Huet’s Treatise on the Origin of Novels

Pierre Daniel Huet in his Traitté de l’origine des Romans (Treatise on the Origin of Novels) defends the genre in a manner similar to Austen’s:

I don’t, for all this, pretend to condemn the Reading of them. The Best Things in the World are attended with their Inconveniencies; Romances too may have much worse than Ignorance. I know what they are accused for: They exhaust our Devotion, and inspire us with Irregular Passions, and corrupt our Manner. All this may be, and sometimes does happen. But what can’t Evil and Degenerated Minds make an Ill Use of? Weak Souls are contagious to themselves, and make Poyson of every Thing. Histories must be forbidden, which relate so many Pernicious Examples; and the Fable must undergo the same Fate; for there Crimes are authorised by the Practice of the Gods. […]
Little Regard was had to Sobriety of manners, in most Part of the Greek and Old French Romances, by Reason of the Vice of the Times in which they were composed. […] But the Modern Romances (I speak of the Good ones) are so far from this Fault, that you’ll scarce find an Expression, or Word, which may shock Chaste Ears, or one single Action which may give Offence to Modesty.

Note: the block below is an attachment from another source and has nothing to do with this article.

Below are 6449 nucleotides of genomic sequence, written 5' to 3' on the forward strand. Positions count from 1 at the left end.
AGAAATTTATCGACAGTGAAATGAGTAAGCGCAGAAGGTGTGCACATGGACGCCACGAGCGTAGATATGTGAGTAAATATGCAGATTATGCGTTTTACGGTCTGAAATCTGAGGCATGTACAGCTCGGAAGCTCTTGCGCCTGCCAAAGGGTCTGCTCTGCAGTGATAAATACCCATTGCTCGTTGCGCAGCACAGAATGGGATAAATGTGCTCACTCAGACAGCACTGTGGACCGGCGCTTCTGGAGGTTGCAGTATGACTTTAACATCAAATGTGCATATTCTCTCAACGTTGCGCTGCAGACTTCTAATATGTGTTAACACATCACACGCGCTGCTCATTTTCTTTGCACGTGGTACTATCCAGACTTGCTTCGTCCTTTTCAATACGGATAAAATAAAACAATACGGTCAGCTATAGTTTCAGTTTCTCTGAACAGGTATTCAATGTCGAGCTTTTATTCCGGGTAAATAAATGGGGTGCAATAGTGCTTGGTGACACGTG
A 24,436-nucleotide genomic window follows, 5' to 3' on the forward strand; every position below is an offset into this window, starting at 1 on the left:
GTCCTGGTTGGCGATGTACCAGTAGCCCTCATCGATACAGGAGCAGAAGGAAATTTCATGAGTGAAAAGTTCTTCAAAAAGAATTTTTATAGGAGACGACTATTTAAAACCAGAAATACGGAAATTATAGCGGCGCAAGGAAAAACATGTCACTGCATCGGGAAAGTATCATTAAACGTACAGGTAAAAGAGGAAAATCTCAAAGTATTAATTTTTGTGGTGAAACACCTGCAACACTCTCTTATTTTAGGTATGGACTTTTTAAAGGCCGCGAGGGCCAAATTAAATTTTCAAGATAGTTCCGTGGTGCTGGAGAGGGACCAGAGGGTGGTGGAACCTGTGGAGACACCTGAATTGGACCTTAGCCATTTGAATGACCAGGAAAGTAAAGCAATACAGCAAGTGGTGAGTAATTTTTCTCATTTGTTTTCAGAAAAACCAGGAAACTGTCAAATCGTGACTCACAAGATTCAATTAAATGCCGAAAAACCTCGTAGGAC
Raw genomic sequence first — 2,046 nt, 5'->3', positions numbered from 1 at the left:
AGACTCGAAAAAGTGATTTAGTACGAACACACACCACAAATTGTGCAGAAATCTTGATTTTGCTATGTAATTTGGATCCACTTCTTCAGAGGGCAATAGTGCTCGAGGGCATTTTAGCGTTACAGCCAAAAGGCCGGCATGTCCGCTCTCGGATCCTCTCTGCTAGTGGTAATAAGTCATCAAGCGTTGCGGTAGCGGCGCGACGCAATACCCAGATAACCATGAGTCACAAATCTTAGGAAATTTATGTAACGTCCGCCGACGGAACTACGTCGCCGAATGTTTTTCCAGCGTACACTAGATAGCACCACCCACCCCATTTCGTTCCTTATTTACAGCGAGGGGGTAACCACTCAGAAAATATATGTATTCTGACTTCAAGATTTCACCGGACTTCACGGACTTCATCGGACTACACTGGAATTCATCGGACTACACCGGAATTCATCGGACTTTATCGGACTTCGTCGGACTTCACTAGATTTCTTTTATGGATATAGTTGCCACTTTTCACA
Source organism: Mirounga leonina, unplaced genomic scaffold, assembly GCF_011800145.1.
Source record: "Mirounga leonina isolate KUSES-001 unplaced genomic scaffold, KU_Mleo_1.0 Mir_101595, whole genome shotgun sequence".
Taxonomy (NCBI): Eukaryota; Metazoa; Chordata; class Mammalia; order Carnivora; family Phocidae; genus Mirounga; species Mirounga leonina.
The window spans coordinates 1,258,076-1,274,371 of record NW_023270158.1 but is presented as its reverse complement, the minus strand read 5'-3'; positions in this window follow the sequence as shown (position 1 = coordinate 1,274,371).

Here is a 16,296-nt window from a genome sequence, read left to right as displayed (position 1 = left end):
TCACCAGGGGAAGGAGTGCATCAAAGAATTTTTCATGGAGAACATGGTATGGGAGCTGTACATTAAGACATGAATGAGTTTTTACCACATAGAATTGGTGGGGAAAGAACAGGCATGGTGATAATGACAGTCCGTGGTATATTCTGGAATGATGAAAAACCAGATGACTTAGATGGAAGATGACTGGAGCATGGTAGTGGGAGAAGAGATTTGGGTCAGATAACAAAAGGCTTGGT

If any one object; That Love is treated of in a Manner so Soft and Insinuating, that the Bait of this Dangerous Passion invades too easily the Tender Hearts; I answer, That it is so far from being Dangerous, that it is in some Respects Necessary, that the Young People of the World should be acquainted with it; that they may stop their Ears to that which is Criminal, and be better fortified against its Artifices; and know their Conduct, in that which has an Honest and Sacred End. This is so true, that Experience lays before us, that such as are least acquainted with Love, are the most unguarded to its As|<145>saults, that the most Ignorant are soonest decoyed. Add to this that Nothing so much refines and polishes Wit; Nothing conduces so much to the Forming and Advancing it to the Approbation of the World, as the Reading of Romances. These are the Dumb Tutors, which succeed those of the College, and teach us how to Live and Speak by a more Persuasive and Instructive method than theirs […]. [p.145]

The English translation by Stephen Lewis was published in 1715.

sm-plusPosted by Sylwia
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